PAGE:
Avimelech defended himself and said that he had no idea who had done that, and he was now hearing about it for the first time. If he had known about it, he would never have permitted it. "Besides," he said, "it's partially your fault for not telling me. 'You also never told me.' That was not right; friends should not keep things from each other."
The actual words here are, "I don't know who did such a thing. You also never told me. I also heard nothing until today." the use of all these terms might seem redundant. They can, however, be interpreted thus:
First Avimelech said, "I don't know who did such a thing." Then he addressed Pichol and said, "You also never told me. A good general should know everything that is happening in the kingdom." Pichol defended himself and said, "I also heard nothing until today."
21:27-30 Avraham took sheep and cattle and gave them to Avimelech. The two of them then made a treaty. Avraham stood seven female sheep by themselves. Avimelech said to Avraham, "What is the reason for these seven ewes that you have set apart? [Avraham] said, "Take seven ewes from my hand; it will be for me proof that I dug this well."
The shepherds were then brought and allowed to present their respective sides. Avraham's shepherds said, "Let us each bring our sheep to the well. If the water rises for either flock, the owner of that flock is the one to whom the well belongs." When they made the test, it showed the well to belong to Avraham.
They then made a treaty like two brothers. When Avraham stood the seven ewes by themselves to the side, Avimelech asked him what it meant. Avraham replied, "The sheep proved that the well is mine. I want these ewes set aside to remind you to order your men not to fight with my shepherds, since the well is mine."
As we have seen (15:10) the accepted custom of making a treaty was to take one or more animals and divide them in half. Avraham was afraid that Avimelech would raise a monument, and divide an animal in half intending it as an idolatrous offering. He himself therefore put aside seven ewes as a symbol of the treaty, avoiding such action on Avimelech's part.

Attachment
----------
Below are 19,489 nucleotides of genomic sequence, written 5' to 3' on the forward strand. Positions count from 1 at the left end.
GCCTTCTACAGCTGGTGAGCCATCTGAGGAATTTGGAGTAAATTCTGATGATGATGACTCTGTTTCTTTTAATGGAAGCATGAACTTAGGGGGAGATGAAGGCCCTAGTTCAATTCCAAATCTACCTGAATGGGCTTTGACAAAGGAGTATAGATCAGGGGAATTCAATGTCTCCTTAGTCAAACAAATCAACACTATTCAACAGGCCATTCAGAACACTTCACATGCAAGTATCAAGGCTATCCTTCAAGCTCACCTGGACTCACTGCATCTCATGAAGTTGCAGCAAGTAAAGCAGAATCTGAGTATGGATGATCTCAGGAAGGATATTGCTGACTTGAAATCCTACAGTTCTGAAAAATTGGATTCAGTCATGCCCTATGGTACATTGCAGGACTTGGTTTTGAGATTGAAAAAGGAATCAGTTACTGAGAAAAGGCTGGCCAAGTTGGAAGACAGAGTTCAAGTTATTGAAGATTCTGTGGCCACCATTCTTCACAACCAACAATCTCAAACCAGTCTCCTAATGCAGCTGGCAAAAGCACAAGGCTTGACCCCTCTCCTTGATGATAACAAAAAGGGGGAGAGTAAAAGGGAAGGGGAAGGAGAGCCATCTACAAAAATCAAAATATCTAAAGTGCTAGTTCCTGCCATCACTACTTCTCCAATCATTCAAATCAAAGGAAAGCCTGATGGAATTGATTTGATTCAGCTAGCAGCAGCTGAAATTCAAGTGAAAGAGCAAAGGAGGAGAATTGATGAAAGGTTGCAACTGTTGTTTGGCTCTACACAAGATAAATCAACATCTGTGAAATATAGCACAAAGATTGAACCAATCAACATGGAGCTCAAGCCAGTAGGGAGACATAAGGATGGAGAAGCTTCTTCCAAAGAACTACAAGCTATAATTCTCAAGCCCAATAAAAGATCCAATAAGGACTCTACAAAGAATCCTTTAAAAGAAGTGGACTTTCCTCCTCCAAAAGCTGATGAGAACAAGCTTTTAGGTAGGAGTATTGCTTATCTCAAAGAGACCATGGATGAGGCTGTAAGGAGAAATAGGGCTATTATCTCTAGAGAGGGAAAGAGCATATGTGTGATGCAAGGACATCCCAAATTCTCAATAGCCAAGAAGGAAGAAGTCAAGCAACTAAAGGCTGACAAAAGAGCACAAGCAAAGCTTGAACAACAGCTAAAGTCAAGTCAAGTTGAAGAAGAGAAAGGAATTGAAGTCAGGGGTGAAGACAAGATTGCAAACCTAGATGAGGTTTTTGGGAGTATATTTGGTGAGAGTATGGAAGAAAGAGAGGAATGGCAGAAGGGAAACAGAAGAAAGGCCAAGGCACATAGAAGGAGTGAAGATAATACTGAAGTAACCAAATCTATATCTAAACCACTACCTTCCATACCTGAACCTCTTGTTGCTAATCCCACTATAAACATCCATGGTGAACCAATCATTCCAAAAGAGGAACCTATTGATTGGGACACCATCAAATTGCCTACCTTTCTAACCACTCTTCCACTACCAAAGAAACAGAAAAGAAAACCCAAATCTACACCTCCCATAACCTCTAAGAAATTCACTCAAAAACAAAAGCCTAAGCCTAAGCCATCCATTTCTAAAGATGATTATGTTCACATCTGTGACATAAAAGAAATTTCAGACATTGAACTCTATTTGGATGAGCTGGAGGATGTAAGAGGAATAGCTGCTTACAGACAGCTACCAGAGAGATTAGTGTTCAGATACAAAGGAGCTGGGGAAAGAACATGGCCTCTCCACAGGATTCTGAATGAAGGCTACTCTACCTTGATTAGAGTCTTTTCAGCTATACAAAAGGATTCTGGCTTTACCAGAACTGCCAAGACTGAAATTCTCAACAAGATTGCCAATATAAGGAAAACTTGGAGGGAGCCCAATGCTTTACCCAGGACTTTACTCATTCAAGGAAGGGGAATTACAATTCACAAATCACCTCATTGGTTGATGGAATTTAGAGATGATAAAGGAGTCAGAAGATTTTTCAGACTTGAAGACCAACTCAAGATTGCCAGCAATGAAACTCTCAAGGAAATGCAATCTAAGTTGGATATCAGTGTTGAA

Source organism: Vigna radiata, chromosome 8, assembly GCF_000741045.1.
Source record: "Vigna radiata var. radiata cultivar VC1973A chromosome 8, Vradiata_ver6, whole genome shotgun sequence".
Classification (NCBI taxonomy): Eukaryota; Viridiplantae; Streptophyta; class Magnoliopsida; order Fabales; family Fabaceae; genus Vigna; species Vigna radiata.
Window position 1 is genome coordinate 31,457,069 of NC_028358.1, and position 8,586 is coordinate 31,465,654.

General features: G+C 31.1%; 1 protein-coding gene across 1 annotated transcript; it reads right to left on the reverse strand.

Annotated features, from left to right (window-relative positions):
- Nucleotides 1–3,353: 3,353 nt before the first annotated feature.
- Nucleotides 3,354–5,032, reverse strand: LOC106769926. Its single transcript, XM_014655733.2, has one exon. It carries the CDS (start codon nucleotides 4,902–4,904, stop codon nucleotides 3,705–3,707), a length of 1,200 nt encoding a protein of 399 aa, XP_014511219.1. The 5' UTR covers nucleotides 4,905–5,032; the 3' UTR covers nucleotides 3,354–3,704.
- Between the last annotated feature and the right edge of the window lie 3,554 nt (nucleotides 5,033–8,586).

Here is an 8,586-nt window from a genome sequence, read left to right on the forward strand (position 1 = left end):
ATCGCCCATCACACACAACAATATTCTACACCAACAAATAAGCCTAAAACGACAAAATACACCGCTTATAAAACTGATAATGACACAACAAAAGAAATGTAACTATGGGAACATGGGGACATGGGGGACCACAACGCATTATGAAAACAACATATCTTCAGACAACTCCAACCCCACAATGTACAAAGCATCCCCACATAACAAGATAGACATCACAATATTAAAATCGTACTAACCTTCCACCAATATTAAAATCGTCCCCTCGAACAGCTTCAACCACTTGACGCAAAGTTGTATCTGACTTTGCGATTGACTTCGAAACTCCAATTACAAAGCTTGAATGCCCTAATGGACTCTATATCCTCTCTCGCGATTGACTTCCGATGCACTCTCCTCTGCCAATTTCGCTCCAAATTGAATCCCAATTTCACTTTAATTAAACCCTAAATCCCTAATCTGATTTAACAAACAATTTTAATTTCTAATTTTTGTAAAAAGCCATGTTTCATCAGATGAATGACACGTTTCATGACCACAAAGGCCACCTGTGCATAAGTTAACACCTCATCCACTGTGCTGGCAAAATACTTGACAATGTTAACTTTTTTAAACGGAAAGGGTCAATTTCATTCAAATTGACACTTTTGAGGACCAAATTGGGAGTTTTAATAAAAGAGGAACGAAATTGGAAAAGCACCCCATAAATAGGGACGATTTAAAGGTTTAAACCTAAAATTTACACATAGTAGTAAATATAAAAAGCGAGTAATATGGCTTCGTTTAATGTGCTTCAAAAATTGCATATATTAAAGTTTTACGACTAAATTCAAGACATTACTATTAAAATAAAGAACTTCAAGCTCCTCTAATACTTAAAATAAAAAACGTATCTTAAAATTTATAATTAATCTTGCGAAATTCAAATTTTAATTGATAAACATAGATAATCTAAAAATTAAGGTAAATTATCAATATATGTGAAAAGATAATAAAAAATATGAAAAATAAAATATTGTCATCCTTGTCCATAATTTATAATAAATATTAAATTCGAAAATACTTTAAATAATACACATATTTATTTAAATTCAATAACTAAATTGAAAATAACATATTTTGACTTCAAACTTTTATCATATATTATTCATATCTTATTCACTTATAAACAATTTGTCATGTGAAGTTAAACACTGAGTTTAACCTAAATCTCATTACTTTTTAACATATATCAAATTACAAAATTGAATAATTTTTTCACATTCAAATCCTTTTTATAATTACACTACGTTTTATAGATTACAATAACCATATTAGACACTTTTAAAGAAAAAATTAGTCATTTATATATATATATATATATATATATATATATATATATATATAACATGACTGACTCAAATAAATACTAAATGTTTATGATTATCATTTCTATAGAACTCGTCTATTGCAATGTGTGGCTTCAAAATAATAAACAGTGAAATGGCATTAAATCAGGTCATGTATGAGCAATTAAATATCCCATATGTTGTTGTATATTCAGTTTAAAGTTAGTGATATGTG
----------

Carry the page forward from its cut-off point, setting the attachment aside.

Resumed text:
21:31, 32 That place was therefore called Beer Sheva, since the two had made an oath there. They made a treaty in Beer Sheva. Avimelech and his general Pichol then rose and returned to the land of the Pelishtim.
Beer Sheva means "Well of Seven," alluding to the seven ewes. It can also be interpreted to mean, "Well of the Oath," since Sheva has the same root as shava meaning "swear."
It was there that Avraham and Avimelech swore that they would keep their word.
Avraham paid a high price for making a treaty with Avimelech and the Pelishtim. An oath would have been sufficient; there was no need for a formal treaty, which is a sign of love and brotherhood. Furthermore, Avraham should have asked permission from G-d before making a treaty or covenant. He should not have taken it upon himself and his descendants not to touch Avimelech's lands without first asking G-d.
Furthermore, because of the seven ewes that Avraham gave Avimelech, the Pelishtim were able to kill seven saints; Shimshon, Chofni and Pinchas (Eli's sons), and Shaul and his three sons. As we have mentioned a number of times, G-d is exacting with saints, even for as little as a hairsbreadth.
21:33, 34 [Avraham] planted an eshel tree in Beer Sheva, and there he called in the Name of Hashem, G-d of the universe. Avraham lived in the land of the Pelishtim for many days.
The Talmud teaches that the eshel tree that Avraham planted was set up expressedly for hospitality for travelers. It served as a free hostel where people could eat, rest, and refresh themselves along the way.